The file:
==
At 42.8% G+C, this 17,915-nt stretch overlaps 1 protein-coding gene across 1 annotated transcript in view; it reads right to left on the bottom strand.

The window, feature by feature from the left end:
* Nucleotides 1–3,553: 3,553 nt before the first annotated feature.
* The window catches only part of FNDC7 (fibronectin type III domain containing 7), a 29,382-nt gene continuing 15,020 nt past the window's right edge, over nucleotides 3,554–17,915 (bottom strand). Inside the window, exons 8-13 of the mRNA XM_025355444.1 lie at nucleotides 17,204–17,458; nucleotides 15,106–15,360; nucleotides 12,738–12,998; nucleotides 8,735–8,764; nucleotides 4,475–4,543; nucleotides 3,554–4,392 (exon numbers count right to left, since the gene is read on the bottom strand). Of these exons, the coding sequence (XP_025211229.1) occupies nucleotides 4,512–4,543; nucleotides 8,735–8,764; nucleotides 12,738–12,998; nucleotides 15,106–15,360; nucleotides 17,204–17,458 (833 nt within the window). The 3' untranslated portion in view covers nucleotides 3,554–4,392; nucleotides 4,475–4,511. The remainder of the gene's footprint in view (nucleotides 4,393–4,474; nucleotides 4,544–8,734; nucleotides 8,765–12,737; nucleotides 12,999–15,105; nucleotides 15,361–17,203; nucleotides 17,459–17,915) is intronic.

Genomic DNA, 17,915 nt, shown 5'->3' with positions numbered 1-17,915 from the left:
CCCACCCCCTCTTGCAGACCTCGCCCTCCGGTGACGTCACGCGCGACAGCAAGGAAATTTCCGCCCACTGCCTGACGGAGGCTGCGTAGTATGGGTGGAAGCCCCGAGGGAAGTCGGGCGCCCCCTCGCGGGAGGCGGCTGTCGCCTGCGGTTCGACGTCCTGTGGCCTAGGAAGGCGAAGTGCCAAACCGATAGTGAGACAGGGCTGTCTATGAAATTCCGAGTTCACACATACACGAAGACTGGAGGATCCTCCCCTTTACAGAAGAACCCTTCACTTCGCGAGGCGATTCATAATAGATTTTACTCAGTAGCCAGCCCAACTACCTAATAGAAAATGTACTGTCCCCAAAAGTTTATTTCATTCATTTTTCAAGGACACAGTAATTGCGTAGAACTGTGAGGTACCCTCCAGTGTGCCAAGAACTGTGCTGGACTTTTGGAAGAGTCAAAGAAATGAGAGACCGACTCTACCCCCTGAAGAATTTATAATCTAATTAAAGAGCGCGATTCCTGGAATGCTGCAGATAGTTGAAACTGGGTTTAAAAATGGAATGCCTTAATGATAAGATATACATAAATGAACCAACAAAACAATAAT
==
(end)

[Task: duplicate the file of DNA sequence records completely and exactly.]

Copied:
At 42.8% G+C, this 17,915-nt stretch overlaps 1 protein-coding gene across 1 annotated transcript in view; it reads right to left on the bottom strand.

The window, feature by feature from the left end:
* Nucleotides 1–3,553: 3,553 nt before the first annotated feature.
* The window catches only part of FNDC7 (fibronectin type III domain containing 7), a 29,382-nt gene continuing 15,020 nt past the window's right edge, over nucleotides 3,554–17,915 (bottom strand). Inside the window, exons 8-13 of the mRNA XM_025355444.1 lie at nucleotides 17,204–17,458; nucleotides 15,106–15,360; nucleotides 12,738–12,998; nucleotides 8,735–8,764; nucleotides 4,475–4,543; nucleotides 3,554–4,392 (exon numbers count right to left, since the gene is read on the bottom strand). Of these exons, the coding sequence (XP_025211229.1) occupies nucleotides 4,512–4,543; nucleotides 8,735–8,764; nucleotides 12,738–12,998; nucleotides 15,106–15,360; nucleotides 17,204–17,458 (833 nt within the window). The 3' untranslated portion in view covers nucleotides 3,554–4,392; nucleotides 4,475–4,511. The remainder of the gene's footprint in view (nucleotides 4,393–4,474; nucleotides 4,544–8,734; nucleotides 8,765–12,737; nucleotides 12,999–15,105; nucleotides 15,361–17,203; nucleotides 17,459–17,915) is intronic.

Genomic DNA, 17,915 nt, shown 5'->3' with positions numbered 1-17,915 from the left:
CCCACCCCCTCTTGCAGACCTCGCCCTCCGGTGACGTCACGCGCGACAGCAAGGAAATTTCCGCCCACTGCCTGACGGAGGCTGCGTAGTATGGGTGGAAGCCCCGAGGGAAGTCGGGCGCCCCCTCGCGGGAGGCGGCTGTCGCCTGCGGTTCGACGTCCTGTGGCCTAGGAAGGCGAAGTGCCAAACCGATAGTGAGACAGGGCTGTCTATGAAATTCCGAGTTCACACATACACGAAGACTGGAGGATCCTCCCCTTTACAGAAGAACCCTTCACTTCGCGAGGCGATTCATAATAGATTTTACTCAGTAGCCAGCCCAACTACCTAATAGAAAATGTACTGTCCCCAAAAGTTTATTTCATTCATTTTTCAAGGACACAGTAATTGCGTAGAACTGTGAGGTACCCTCCAGTGTGCCAAGAACTGTGCTGGACTTTTGGAAGAGTCAAAGAAATGAGAGACCGACTCTACCCCCTGAAGAATTTATAATCTAATTAAAGAGCGCGATTCCTGGAATGCTGCAGATAGTTGAAACTGGGTTTAAAAATGGAATGCCTTAATGATAAGATATACATAAATGAACCAACAAAACAATAAT